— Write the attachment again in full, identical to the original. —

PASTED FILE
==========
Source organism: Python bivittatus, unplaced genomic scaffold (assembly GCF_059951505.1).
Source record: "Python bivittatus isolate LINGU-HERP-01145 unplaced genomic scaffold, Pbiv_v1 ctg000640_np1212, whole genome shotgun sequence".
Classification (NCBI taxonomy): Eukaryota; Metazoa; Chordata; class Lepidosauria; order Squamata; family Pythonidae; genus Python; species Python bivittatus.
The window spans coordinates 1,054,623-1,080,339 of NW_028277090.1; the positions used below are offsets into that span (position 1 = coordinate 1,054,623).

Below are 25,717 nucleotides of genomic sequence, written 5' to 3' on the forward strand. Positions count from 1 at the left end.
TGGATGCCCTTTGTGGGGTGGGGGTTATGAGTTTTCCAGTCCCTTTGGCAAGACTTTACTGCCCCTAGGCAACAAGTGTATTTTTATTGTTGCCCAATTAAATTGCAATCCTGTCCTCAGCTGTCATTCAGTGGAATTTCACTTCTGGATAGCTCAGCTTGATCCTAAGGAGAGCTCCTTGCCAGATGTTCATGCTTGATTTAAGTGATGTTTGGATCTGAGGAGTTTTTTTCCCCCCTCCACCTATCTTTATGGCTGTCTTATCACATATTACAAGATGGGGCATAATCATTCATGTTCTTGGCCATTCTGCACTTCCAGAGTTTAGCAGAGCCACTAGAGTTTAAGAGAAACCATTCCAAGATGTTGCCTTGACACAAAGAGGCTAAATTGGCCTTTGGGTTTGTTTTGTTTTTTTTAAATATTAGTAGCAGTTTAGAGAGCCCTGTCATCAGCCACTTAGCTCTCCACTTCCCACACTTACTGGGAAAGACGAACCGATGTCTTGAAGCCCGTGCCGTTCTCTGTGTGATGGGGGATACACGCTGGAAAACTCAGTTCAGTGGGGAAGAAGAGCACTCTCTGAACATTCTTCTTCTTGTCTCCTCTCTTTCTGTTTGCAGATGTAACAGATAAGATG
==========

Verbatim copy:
Source organism: Python bivittatus, unplaced genomic scaffold (assembly GCF_059951505.1).
Source record: "Python bivittatus isolate LINGU-HERP-01145 unplaced genomic scaffold, Pbiv_v1 ctg000640_np1212, whole genome shotgun sequence".
Classification (NCBI taxonomy): Eukaryota; Metazoa; Chordata; class Lepidosauria; order Squamata; family Pythonidae; genus Python; species Python bivittatus.
The window spans coordinates 1,054,623-1,080,339 of NW_028277090.1; the positions used below are offsets into that span (position 1 = coordinate 1,054,623).

Below are 25,717 nucleotides of genomic sequence, written 5' to 3' on the forward strand. Positions count from 1 at the left end.
TGGATGCCCTTTGTGGGGTGGGGGTTATGAGTTTTCCAGTCCCTTTGGCAAGACTTTACTGCCCCTAGGCAACAAGTGTATTTTTATTGTTGCCCAATTAAATTGCAATCCTGTCCTCAGCTGTCATTCAGTGGAATTTCACTTCTGGATAGCTCAGCTTGATCCTAAGGAGAGCTCCTTGCCAGATGTTCATGCTTGATTTAAGTGATGTTTGGATCTGAGGAGTTTTTTTCCCCCCTCCACCTATCTTTATGGCTGTCTTATCACATATTACAAGATGGGGCATAATCATTCATGTTCTTGGCCATTCTGCACTTCCAGAGTTTAGCAGAGCCACTAGAGTTTAAGAGAAACCATTCCAAGATGTTGCCTTGACACAAAGAGGCTAAATTGGCCTTTGGGTTTGTTTTGTTTTTTTTAAATATTAGTAGCAGTTTAGAGAGCCCTGTCATCAGCCACTTAGCTCTCCACTTCCCACACTTACTGGGAAAGACGAACCGATGTCTTGAAGCCCGTGCCGTTCTCTGTGTGATGGGGGATACACGCTGGAAAACTCAGTTCAGTGGGGAAGAAGAGCACTCTCTGAACATTCTTCTTCTTGTCTCCTCTCTTTCTGTTTGCAGATGTAACAGATAAGATG